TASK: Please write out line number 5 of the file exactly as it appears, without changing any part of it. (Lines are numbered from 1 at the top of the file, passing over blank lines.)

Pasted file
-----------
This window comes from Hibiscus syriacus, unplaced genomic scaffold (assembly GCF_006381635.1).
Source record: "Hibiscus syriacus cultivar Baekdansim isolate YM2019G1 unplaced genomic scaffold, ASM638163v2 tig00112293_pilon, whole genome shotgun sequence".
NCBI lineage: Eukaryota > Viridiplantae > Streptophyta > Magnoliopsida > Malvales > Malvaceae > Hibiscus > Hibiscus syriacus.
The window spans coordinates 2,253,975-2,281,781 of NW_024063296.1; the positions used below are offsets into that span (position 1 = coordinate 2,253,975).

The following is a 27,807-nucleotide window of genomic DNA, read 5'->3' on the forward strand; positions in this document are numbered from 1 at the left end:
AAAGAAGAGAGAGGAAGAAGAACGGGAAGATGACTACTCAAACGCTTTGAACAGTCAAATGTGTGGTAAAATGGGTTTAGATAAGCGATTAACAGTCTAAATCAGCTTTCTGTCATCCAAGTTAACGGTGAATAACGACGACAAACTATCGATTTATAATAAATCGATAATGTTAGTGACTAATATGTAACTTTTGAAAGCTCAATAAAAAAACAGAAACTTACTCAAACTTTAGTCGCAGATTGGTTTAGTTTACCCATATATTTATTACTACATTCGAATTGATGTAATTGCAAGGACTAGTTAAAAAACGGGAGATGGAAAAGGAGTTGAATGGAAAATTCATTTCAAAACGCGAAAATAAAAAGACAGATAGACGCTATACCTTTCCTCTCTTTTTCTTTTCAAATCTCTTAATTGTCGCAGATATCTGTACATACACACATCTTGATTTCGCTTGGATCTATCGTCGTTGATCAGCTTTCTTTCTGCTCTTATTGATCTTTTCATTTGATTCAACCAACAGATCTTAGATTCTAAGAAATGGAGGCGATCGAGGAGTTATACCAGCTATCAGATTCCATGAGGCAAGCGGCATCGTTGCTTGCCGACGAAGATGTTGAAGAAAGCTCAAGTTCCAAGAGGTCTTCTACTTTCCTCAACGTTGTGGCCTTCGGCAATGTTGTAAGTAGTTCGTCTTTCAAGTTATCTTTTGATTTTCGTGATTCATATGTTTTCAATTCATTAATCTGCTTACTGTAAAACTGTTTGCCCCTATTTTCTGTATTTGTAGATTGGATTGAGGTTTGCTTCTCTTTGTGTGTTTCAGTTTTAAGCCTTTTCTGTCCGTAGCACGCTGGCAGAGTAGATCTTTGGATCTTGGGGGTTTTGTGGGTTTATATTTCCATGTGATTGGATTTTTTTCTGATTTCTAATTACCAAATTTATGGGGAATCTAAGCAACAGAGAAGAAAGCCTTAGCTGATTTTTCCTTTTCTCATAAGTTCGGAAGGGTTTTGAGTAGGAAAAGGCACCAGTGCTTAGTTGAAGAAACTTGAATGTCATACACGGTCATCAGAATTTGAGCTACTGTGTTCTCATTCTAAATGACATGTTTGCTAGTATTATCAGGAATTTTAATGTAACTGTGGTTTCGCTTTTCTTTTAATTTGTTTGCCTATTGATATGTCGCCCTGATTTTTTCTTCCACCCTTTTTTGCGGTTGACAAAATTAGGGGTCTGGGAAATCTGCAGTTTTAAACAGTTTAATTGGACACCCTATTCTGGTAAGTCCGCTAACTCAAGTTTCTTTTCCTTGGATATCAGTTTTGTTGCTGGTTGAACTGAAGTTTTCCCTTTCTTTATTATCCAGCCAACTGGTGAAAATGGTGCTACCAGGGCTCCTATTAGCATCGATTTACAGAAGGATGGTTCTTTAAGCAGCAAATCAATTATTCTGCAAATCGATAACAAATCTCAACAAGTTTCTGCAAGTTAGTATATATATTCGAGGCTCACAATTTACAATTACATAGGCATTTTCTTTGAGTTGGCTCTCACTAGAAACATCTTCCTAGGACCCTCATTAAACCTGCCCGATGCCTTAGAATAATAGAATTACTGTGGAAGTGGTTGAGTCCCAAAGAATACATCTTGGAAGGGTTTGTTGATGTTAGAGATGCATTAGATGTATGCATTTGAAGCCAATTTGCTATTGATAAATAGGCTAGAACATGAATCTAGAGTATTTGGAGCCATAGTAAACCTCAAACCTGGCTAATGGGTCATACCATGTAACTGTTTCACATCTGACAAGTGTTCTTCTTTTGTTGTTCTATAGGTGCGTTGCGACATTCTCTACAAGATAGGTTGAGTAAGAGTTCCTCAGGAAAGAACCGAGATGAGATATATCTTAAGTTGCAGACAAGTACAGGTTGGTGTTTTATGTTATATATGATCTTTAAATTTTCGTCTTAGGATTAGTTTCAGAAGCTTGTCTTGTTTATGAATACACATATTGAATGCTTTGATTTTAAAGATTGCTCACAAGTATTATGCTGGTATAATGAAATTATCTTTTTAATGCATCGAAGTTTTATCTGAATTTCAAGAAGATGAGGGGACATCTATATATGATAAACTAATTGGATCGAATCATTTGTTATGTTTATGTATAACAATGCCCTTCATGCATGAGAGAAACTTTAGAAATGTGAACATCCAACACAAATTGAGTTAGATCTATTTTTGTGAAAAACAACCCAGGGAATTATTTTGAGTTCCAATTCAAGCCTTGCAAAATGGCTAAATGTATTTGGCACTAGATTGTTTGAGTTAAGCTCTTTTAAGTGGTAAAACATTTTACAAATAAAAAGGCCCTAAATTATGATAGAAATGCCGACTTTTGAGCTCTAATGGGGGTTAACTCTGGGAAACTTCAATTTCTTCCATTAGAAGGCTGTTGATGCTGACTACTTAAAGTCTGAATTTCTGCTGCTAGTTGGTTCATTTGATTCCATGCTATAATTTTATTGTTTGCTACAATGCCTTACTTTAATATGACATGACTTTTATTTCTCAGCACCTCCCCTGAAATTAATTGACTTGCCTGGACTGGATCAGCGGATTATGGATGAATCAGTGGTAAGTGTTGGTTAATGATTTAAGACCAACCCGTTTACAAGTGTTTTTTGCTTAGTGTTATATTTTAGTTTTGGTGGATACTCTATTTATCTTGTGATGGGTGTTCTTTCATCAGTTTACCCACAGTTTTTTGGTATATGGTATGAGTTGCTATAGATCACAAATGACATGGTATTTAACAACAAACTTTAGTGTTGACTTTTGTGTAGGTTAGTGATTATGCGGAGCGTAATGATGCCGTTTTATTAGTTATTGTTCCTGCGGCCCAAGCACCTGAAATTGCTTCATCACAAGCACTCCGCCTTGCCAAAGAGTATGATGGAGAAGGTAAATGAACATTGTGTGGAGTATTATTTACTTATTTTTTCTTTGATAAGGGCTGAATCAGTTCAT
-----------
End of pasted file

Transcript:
The following is a 27,807-nucleotide window of genomic DNA, read 5'->3' on the forward strand; positions in this document are numbered from 1 at the left end: